At last Miss Fairhill, while still weak and affected by her fall, did show some signs of recovery.

"You were a great help, Miss Bennet; I cannot thank you enough for your assistance," Mr Campbell said at last.

She nodded, feeling tired. He looked at her with a frown:

"Pardon me; I am inconsiderate. You have not paused for a moment since the accident- you are shocked, I shall ask the servants to bring you hot soup."

Kitty thanked him for his concern, to which he replied remorsefully:

"I should have been concerned much earlier- I fear I have taken advantage of your kindness, Miss Bennet. Yet I could not ask the others," he trailed off out of courtesy for her companions.

Kitty smiled- oh she understood him!

"Yes, I believe they were very much distressed. My insensitivity allowed me to be more of service," she joked.

"Miss Fairhill owes you a great deal," he said warmly. "From what Mr Harding told me, you displayed an invaluable presence of mind."

Kitty blushed under his praise. All of a sudden, she felt more gratification in this compliment than in all the other gallantries other gentlemen had bestowed upon her. This was a man, she felt, whose good opinion had to be earned- a man (although she had deemed him plain and staid only two nights before) who was worthy of admiration.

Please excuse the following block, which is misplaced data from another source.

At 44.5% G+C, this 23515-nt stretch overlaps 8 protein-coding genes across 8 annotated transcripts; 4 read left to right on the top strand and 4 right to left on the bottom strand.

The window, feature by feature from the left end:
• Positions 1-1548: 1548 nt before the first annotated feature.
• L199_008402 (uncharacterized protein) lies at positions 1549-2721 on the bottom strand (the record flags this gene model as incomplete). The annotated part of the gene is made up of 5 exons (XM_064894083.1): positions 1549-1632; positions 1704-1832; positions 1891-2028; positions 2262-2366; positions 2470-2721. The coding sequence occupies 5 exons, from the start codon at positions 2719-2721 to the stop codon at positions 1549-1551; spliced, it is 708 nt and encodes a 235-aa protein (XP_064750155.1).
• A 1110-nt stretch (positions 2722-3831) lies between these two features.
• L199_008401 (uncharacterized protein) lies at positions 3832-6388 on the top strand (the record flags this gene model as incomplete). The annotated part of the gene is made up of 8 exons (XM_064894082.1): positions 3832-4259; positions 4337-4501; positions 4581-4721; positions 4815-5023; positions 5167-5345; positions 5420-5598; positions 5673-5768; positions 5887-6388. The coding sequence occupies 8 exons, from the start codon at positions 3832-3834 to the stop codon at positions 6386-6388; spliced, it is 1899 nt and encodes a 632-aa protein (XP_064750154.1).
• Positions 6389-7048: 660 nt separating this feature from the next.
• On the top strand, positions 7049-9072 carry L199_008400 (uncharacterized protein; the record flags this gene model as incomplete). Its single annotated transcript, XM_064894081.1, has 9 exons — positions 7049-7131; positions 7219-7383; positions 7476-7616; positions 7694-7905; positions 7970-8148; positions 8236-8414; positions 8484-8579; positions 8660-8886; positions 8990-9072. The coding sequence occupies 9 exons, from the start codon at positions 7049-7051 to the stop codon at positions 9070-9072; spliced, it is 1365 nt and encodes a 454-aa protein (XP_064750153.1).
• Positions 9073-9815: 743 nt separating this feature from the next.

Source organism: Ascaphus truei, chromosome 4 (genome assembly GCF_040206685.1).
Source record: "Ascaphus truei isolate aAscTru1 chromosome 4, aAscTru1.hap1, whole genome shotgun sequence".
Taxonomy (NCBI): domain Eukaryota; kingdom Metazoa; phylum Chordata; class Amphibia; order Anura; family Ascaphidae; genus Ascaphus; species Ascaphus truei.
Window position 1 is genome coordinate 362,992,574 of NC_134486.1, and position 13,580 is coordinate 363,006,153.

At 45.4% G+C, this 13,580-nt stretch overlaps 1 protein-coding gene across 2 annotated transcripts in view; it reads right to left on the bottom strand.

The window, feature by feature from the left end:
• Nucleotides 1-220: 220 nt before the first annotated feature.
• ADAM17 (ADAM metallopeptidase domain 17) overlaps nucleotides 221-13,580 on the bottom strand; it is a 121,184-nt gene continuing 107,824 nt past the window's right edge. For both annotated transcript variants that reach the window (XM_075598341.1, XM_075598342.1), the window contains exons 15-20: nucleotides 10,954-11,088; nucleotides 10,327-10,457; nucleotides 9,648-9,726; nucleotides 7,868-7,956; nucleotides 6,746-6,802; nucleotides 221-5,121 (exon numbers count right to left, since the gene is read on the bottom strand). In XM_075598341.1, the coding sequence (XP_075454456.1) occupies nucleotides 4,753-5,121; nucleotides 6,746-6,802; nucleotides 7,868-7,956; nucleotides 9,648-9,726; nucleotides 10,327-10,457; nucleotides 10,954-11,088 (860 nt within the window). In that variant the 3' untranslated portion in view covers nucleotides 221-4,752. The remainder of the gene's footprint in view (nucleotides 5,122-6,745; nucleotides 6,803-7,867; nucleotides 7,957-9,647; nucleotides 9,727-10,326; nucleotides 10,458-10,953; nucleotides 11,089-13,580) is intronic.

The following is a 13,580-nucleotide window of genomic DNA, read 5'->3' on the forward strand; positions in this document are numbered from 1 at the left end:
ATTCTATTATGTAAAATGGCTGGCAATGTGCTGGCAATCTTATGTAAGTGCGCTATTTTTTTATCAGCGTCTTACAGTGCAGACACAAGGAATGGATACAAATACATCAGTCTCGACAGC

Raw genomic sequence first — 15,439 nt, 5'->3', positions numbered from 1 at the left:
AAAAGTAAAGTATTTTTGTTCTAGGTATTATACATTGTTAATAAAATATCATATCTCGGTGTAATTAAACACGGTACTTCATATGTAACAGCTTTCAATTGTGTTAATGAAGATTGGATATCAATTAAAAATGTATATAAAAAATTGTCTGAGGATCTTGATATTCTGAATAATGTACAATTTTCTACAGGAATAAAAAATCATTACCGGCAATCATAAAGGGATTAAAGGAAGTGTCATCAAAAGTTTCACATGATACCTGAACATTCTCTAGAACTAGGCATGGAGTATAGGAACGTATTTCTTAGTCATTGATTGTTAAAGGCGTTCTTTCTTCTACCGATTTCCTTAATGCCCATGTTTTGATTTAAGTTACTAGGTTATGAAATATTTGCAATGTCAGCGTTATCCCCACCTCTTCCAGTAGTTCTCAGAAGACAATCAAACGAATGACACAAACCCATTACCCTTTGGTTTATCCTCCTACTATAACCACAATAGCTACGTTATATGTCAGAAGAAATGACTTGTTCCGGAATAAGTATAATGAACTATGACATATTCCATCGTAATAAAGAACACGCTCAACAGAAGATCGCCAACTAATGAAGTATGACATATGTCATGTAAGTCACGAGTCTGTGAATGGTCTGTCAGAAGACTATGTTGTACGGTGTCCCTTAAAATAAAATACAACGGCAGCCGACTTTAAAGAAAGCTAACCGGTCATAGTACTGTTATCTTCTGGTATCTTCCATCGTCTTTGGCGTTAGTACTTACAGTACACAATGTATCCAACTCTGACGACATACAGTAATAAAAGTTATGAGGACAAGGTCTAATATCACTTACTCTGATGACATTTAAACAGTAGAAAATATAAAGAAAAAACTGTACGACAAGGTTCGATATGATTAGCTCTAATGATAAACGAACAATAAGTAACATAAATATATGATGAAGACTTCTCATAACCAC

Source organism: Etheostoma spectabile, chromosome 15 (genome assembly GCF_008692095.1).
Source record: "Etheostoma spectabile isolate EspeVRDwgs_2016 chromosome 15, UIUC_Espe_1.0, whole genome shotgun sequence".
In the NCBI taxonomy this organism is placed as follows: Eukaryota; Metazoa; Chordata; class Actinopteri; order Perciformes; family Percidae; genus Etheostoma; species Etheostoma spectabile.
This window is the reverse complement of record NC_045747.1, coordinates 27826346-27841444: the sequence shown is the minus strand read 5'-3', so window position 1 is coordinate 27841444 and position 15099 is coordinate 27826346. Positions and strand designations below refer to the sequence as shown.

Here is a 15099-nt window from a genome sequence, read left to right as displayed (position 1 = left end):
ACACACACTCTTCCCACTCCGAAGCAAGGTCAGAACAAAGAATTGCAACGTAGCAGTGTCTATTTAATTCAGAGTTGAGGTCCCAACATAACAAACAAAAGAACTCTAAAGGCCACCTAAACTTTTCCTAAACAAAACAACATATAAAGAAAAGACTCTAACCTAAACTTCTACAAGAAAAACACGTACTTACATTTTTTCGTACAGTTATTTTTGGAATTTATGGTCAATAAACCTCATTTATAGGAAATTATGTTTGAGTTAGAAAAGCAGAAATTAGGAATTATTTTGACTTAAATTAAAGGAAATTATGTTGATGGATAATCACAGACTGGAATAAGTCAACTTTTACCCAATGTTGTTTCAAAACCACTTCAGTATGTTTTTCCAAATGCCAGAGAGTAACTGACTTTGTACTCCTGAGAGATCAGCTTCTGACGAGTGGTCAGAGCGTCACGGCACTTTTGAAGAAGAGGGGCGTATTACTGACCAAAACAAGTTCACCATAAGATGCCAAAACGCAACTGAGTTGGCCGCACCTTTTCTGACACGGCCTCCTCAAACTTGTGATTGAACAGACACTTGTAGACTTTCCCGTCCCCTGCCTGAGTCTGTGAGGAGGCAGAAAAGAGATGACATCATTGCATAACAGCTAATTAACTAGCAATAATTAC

Later, at the Hardings', she narrated the accident to her audience, but her mind was elsewhere. She went to bed in a state of confusion, all her first impressions of Mr Campbell erased to be replaced with an infinitely more flattering picture of the gentleman.

Mr Clifford called the next day. He was bringing news of improvement for Miss Fairhill. He spoke eloquently of the evils which had befallen their poor excursion, and after a suitable amount of time spent commiserating on poor Miss Fairhill's state, he resumed his complimenting Kitty on her dress and complexion. This fell on deaf ears; Kitty could only contrast his amiable but vacant countenance with the ready intelligence behind Mr Campbell's eyes. Unaware of his fall from grace, Mr Clifford rambled happily; and for the first time ever, Kitty looked at a gallant gentleman and found him incredibly dim-witted.

"Do you enjoy theatre, Mr Bertram? Mr Maddox said so. We have common tastes, then," Miss Sanders stated.

Mr Bertram politely inquired after her tastes.

"Oh, tragedies, without doubt. Such exquisite language which explores the very soul of humanity; this is what I read," Miss Sanders asserted.

"Indeed, I do not care much for comedies," Miss Maddox said. "They are often crude and unsophisticated."

"I shall confess that I am a lover of comedies," Mr Bertram tossed lightly. He smiled benignly at the mortified Miss Maddox: "I have no claims to refinement and sophistication."

"Which comedies do you like, Sir?" Miss Sanders recovered.

"I have a partiality for Much Ado," he said.